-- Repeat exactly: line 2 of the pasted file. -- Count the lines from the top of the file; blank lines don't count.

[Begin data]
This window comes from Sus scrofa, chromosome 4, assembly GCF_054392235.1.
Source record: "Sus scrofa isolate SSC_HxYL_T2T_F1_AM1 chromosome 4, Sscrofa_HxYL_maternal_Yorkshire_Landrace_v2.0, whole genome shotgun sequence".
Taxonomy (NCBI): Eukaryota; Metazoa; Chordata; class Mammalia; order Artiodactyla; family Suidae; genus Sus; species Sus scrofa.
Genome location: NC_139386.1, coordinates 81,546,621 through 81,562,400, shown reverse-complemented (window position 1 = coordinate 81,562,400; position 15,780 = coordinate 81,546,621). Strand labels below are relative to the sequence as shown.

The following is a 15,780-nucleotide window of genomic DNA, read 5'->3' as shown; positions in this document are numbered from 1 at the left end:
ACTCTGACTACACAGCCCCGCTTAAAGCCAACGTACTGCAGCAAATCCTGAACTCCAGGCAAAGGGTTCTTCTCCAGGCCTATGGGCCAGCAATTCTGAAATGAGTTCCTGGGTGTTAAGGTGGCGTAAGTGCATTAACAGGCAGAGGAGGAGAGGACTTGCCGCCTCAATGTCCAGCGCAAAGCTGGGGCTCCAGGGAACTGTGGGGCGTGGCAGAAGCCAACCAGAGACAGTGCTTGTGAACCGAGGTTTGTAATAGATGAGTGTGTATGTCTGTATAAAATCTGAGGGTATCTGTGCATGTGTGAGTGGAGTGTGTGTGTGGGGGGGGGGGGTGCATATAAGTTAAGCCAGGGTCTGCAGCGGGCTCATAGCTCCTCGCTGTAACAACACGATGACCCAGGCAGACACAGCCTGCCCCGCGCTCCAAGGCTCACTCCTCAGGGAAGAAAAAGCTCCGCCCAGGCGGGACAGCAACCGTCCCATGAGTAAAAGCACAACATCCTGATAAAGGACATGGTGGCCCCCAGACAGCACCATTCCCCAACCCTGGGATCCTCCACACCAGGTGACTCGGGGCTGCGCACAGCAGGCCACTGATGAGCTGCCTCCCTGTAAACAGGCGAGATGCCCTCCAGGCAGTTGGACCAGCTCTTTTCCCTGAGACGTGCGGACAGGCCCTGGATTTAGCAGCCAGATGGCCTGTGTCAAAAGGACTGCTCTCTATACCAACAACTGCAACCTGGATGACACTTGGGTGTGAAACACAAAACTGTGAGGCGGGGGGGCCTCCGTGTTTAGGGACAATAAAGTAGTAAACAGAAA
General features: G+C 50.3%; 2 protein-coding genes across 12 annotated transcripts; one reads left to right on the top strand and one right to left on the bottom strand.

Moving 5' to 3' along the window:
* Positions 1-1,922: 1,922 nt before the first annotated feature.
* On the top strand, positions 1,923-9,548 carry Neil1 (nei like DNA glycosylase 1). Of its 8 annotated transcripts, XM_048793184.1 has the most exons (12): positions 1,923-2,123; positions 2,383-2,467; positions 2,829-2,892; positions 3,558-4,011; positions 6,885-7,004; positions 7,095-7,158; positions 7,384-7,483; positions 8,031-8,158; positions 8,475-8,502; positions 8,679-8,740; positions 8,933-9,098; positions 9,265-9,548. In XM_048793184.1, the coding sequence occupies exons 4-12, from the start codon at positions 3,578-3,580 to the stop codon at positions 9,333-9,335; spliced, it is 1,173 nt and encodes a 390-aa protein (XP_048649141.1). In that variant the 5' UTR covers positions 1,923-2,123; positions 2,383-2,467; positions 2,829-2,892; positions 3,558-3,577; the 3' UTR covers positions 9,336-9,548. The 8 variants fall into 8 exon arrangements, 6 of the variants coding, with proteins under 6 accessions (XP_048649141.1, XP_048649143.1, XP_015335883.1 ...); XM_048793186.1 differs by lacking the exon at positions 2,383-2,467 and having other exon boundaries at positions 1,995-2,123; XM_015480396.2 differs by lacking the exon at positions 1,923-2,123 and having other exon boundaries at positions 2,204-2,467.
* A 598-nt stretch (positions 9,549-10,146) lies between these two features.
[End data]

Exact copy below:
Source record: "Sus scrofa isolate SSC_HxYL_T2T_F1_AM1 chromosome 4, Sscrofa_HxYL_maternal_Yorkshire_Landrace_v2.0, whole genome shotgun sequence".